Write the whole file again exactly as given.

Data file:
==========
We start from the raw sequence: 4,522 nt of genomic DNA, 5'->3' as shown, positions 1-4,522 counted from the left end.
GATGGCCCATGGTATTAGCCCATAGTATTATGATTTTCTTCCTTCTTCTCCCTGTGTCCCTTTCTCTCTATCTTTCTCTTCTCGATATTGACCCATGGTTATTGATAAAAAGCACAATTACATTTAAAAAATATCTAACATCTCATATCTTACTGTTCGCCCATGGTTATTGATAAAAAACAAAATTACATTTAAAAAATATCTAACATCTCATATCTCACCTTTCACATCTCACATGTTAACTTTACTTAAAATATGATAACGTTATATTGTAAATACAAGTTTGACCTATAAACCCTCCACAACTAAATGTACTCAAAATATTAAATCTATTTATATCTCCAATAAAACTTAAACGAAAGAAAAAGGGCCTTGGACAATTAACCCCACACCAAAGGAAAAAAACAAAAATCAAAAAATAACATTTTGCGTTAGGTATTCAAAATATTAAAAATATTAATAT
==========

We start from the raw sequence: 4,522 nt of genomic DNA, 5'->3' as shown, positions 1-4,522 counted from the left end.
GATGGCCCATGGTATTAGCCCATAGTATTATGATTTTCTTCCTTCTTCTCCCTGTGTCCCTTTCTCTCTATCTTTCTCTTCTCGATATTGACCCATGGTTATTGATAAAAAGCACAATTACATTTAAAAAATATCTAACATCTCATATCTTACTGTTCGCCCATGGTTATTGATAAAAAACAAAATTACATTTAAAAAATATCTAACATCTCATATCTCACCTTTCACATCTCACATGTTAACTTTACTTAAAATATGATAACGTTATATTGTAAATACAAGTTTGACCTATAAACCCTCCACAACTAAATGTACTCAAAATATTAAATCTATTTATATCTCCAATAAAACTTAAACGAAAGAAAAAGGGCCTTGGACAATTAACCCCACACCAAAGGAAAAAAACAAAAATCAAAAAATAACATTTTGCGTTAGGTATTCAAAATATTAAAAATATTAATAT